Traveling stones tell about history

Luigi Premazzi maalil on 19. sajandi teisel poolel lammutatud Topeltpatarei veel hästi näha.

PHOTO: Foto: Repro

The demolition of the old sea wall on the way of the future Reidi Road brought out several curious stones, which have traveled several times through Tallinn in the course of history.

Out of curiosity, the historian Robert Treufeldt went to look at what the demolition of the old sea wall near the Rusalka monument would bring into daylight. The earthmover first excavated an old wheel which was considered a detail of a mill.

Then Treufeldt noticed some granite blocks of familiar shape. He remembers that similar stone blocks were used in the Double Battery, which used to be located in the Kalaranna district of Tallinn. “We can see the holes of the clamps which used to bind the cornice stones to the façade. When the Double Battery was sold for construction materials, these stones could be taken anywhere,” Treufeldt said.

The underwater part of the battery has been preserved and Treufeldt has studied it repeatedly. An observer on the seashore can see it only as a low pile of stones a couple of hundred meters from the shore.

“This stone is slightly slanted towards the edge. When they were sold off they were apparently placed upright and used as headstones,” the historian guessed. Treufeldt found a total of six such blocks at the demolished sea wall.

Since the Double Battery was demolished in the 19th century and its stone blocjs were sold as building material, some of them must have reached the Kopli cemetery. When the Soviet authorities destroyed the cemetery, some of the former Double Battery blocks were used to build the sea wall.

Treufeldt as an expert of fortifications considers this find invaluable. However, after his initial delight had passed, he admitted that he cannot state with absolute certainty that the blocks came from the Double Battery.

Not quite part of a monument

But he is certain that the blocks were part of some long-demolished fortification. “ I am not sure what to do with them. They used to store such thing in the Hose Mill, Since the remaining part of the Double Battery is an officially protected monument, these blocks must be a part of it,” Treufeldt said.

Ragnar Nurk, an archaeologist of the Tallinn Urban Planning Board, disagrees. “The Double Battery was demolished, and the stones removed long before it was declared a historical monument. Thus formally these blocks are not a paerr of a monument, Which does not mean that they should not be perderbed and studied,” he said.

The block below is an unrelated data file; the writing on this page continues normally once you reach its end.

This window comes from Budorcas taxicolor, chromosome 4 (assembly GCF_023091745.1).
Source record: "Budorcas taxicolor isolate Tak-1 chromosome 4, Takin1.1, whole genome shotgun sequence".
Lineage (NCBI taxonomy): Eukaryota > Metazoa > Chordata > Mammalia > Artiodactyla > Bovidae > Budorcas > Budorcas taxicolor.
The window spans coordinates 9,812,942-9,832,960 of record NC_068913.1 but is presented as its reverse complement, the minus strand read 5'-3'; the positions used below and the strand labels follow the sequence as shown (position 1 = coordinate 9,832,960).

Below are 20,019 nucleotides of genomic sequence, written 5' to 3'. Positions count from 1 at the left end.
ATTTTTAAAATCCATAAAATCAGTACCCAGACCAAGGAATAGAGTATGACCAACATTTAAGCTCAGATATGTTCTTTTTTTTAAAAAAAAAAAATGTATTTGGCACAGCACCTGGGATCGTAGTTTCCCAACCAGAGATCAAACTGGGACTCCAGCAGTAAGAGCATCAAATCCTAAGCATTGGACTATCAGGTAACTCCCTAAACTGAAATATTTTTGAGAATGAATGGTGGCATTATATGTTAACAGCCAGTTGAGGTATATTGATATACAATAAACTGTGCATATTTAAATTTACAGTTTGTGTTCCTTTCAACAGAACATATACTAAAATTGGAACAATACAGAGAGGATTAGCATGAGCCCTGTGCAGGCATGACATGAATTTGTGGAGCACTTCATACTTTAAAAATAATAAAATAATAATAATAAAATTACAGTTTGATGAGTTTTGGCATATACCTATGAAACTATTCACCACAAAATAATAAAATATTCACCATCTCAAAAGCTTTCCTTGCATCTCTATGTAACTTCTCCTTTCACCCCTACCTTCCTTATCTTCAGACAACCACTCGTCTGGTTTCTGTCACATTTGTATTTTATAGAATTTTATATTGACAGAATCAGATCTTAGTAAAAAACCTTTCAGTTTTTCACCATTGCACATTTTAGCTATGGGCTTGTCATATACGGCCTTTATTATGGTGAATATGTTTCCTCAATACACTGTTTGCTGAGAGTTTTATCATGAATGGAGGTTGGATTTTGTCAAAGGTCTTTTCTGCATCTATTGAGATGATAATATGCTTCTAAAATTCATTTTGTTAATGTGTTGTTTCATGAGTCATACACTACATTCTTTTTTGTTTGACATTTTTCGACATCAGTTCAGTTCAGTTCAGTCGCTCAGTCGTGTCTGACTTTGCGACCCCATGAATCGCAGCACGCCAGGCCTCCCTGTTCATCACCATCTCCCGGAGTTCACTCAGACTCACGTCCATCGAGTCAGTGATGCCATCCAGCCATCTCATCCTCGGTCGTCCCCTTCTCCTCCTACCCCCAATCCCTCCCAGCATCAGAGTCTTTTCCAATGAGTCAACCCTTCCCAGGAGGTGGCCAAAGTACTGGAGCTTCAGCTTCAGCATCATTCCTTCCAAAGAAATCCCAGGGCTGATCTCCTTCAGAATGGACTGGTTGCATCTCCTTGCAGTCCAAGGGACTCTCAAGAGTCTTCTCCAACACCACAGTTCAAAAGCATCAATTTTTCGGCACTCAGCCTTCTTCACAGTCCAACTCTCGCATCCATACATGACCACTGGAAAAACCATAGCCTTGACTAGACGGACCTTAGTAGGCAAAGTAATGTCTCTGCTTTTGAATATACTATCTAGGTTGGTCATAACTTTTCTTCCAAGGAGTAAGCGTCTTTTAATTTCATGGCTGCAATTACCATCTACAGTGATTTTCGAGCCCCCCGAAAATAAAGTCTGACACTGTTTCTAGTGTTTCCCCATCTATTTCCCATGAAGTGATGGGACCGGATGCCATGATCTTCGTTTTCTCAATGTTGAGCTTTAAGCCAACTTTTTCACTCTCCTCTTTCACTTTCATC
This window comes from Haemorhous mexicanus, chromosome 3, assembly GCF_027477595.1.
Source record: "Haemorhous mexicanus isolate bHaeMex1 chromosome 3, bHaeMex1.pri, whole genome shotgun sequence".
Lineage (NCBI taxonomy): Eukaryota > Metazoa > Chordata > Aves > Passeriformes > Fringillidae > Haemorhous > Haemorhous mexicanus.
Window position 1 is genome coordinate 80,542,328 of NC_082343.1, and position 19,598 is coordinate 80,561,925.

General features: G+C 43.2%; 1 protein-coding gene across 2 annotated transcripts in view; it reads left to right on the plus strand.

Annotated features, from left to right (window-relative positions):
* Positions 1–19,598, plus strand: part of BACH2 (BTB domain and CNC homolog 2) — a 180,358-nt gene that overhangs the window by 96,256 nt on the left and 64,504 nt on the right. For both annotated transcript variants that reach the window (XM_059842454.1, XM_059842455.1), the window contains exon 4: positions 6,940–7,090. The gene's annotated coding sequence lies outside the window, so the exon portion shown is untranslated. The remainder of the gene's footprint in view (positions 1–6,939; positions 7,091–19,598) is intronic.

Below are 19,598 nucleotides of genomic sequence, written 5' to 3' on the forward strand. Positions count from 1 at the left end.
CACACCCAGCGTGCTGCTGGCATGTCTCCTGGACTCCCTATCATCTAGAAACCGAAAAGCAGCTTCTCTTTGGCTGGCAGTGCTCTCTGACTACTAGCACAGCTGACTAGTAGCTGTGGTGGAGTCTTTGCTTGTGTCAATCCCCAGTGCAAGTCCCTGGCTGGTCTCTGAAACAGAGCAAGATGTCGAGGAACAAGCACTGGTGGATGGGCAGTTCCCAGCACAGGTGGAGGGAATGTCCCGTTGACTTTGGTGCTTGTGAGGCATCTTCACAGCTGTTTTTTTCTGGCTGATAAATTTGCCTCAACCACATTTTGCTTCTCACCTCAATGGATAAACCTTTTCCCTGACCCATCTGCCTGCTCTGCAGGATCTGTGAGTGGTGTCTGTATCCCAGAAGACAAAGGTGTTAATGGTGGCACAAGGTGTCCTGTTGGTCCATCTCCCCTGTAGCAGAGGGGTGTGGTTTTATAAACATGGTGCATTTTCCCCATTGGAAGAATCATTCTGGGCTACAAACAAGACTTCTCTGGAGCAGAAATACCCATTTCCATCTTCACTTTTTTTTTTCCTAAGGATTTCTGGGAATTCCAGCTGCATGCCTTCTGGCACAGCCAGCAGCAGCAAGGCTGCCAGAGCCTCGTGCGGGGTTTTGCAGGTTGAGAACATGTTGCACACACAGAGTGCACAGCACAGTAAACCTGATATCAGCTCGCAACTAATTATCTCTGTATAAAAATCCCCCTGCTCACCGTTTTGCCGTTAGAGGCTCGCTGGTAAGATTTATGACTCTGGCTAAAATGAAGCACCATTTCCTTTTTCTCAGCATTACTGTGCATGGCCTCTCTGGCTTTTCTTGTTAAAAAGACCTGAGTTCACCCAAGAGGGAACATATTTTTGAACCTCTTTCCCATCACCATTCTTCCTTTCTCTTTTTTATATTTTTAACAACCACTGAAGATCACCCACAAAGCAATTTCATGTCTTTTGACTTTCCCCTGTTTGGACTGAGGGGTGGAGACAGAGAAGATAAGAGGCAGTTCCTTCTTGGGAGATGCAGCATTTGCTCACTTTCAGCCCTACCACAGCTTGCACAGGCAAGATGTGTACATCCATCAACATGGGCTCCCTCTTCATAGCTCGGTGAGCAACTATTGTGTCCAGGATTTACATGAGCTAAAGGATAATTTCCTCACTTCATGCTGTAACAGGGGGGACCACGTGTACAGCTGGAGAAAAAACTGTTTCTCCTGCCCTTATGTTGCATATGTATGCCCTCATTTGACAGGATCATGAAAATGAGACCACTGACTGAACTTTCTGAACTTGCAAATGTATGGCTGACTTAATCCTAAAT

Nurk visited the Reido Road construction site one more time and decided that they may have been a part of the Double Battery, but possibly some other structure as well. He explained that similar cornice blocks had been used in a number of buildings.

Janno Oja, project manager of the construction firm KMG Inseneriehitus, who suspended the work to let the specialists study the blocks, was prepared for similar surprises.

“We have no problem with that, it is easy to lift some stones aside. All we need is a specialist to say which stone is valuable and which one isn’t.” he said.

“Well, I have no instruction to hand out how to recognize the Double Battery remnants. But I can tell the profile of these cornice stones. It is interesting that after these blocks were removed from the battery and sold for building material, the profile was retained. Apparently it was a fashion of the time. I have now seen six blocks here which come from the Double Battery. Four definitely come from the battery, about two others I am not that certain,” Treufeldt said.

Nurk promised that all such stones will be carefully kept apart. “We certainly want to preserve these stones and find them a suitable place. But as of now I cannot say what that place could be.”

“We shall not take them back to the Double Battery site for sure. We have previously found stone blocks during excavations in the port area, which may have been a part of some coastal fortification or a battery. Now we have to think whether to combine them as some kind of display or if they had been used in cemeteries as headstones or pedestals for crosses, maybe they could be exhibited together with relics from cemeteries,” the archaeologist said.

What is the Double Battery?

The Tallinn fortress commandant ordered, besides the construction of the Kalaranna fort, later known as the Battery Prison, that the Double Battery be built in the sea. Its location is currently marked by a row of stones in the water, clearly visible from the Kalaranna port.

Several painters have depicted the Double Battery, including Ivan Aivazovski and Luigi Premazzi.  When looking from Kalarand towards the sea today, one can see a shapeless pile of stones topped by the basement of an old beacon light and a stand for searchlight. It is hard to believe that it used to be a proud fortification in the middle of the 19th century, containing barracks for some 250 soldiers and armed with 50 cannons.

When the allied forces took the Bomarsund fortress in Aland during the Crimean War in 1854, it was a considerable shock for the Russians. The Bomarsund fortress was stronger than that of Tallinn and it was taken in four days. After that the Russians began to abandon fortifications requiring supplying by sea, since the allied naval forces were stronger. On the other hand, the Russians had advantage on  dry land.

This is why they gave up the separate forts on the coast or in sea and demolished them. Tallinn lost its fortress town status after the war and most of the Double Battery stones were sold as construction material. The underwater part of the structure has been partly preserved.

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